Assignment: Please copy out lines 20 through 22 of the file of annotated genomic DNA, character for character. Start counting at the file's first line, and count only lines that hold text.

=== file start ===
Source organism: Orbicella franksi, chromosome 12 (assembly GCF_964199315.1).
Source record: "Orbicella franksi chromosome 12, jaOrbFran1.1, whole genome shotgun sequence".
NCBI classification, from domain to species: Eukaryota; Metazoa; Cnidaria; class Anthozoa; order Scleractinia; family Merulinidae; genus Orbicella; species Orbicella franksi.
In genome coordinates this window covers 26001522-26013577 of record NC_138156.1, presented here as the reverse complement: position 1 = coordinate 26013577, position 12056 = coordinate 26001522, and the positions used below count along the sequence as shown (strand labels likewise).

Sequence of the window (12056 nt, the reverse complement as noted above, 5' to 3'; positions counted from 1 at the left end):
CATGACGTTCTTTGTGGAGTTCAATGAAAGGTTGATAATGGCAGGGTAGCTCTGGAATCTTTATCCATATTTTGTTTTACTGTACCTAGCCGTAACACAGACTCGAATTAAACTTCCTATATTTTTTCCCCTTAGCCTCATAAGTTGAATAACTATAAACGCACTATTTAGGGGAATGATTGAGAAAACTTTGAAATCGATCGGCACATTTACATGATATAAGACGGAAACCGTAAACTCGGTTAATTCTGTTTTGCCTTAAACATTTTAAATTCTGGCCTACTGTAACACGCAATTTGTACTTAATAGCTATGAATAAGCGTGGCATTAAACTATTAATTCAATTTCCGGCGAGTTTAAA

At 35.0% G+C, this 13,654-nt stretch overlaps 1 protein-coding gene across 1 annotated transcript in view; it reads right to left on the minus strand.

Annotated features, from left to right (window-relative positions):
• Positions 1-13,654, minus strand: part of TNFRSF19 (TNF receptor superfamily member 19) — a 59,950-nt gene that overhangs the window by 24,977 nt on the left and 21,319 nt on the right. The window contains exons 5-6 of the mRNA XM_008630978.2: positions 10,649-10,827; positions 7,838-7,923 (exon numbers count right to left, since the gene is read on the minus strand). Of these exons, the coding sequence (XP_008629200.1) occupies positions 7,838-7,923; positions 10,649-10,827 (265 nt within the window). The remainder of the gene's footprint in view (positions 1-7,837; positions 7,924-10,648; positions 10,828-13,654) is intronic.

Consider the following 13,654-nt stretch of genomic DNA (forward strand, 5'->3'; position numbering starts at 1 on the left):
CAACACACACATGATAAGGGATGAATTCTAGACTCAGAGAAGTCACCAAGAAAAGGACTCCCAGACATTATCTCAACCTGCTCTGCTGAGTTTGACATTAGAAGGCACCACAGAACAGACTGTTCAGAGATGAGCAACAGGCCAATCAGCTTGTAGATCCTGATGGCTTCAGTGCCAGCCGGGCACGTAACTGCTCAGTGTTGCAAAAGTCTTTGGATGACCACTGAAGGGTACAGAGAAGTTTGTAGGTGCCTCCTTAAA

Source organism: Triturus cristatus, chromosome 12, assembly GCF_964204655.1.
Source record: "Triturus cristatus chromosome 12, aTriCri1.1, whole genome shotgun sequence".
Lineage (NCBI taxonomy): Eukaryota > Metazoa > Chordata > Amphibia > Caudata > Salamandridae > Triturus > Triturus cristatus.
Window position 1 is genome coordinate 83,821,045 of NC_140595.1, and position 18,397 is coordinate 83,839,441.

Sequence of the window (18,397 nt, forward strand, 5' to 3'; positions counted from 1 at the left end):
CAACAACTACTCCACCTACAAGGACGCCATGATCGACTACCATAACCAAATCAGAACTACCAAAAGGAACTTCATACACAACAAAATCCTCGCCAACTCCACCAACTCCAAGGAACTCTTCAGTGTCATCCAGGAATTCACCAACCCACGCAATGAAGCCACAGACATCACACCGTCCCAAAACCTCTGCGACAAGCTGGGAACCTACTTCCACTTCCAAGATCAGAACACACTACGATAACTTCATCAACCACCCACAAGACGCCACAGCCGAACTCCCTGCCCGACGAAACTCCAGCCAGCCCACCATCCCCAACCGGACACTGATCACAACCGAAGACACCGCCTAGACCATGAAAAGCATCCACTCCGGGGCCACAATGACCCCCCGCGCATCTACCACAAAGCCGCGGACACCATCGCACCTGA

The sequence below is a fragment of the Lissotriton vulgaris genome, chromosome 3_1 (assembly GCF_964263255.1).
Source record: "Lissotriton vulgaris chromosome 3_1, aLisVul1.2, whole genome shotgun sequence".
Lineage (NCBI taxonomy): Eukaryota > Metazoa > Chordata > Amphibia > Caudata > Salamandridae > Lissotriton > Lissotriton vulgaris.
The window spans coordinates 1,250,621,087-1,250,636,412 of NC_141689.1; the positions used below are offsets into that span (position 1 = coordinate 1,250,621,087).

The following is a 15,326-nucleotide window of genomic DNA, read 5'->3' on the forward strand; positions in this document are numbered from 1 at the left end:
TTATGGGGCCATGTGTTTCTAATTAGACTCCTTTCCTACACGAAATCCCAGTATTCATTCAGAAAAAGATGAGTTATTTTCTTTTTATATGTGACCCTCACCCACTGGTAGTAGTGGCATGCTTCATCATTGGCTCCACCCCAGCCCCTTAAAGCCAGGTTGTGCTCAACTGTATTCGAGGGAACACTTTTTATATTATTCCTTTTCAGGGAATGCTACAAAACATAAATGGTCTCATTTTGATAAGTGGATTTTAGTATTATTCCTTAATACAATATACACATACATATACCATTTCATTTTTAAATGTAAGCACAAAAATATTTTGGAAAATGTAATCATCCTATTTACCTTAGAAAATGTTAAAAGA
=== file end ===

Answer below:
Lineage (NCBI taxonomy): Eukaryota > Metazoa > Chordata > Amphibia > Caudata > Salamandridae > Lissotriton > Lissotriton vulgaris.
The window spans coordinates 1,250,621,087-1,250,636,412 of NC_141689.1; the positions used below are offsets into that span (position 1 = coordinate 1,250,621,087).

The following is a 15,326-nucleotide window of genomic DNA, read 5'->3' on the forward strand; positions in this document are numbered from 1 at the left end: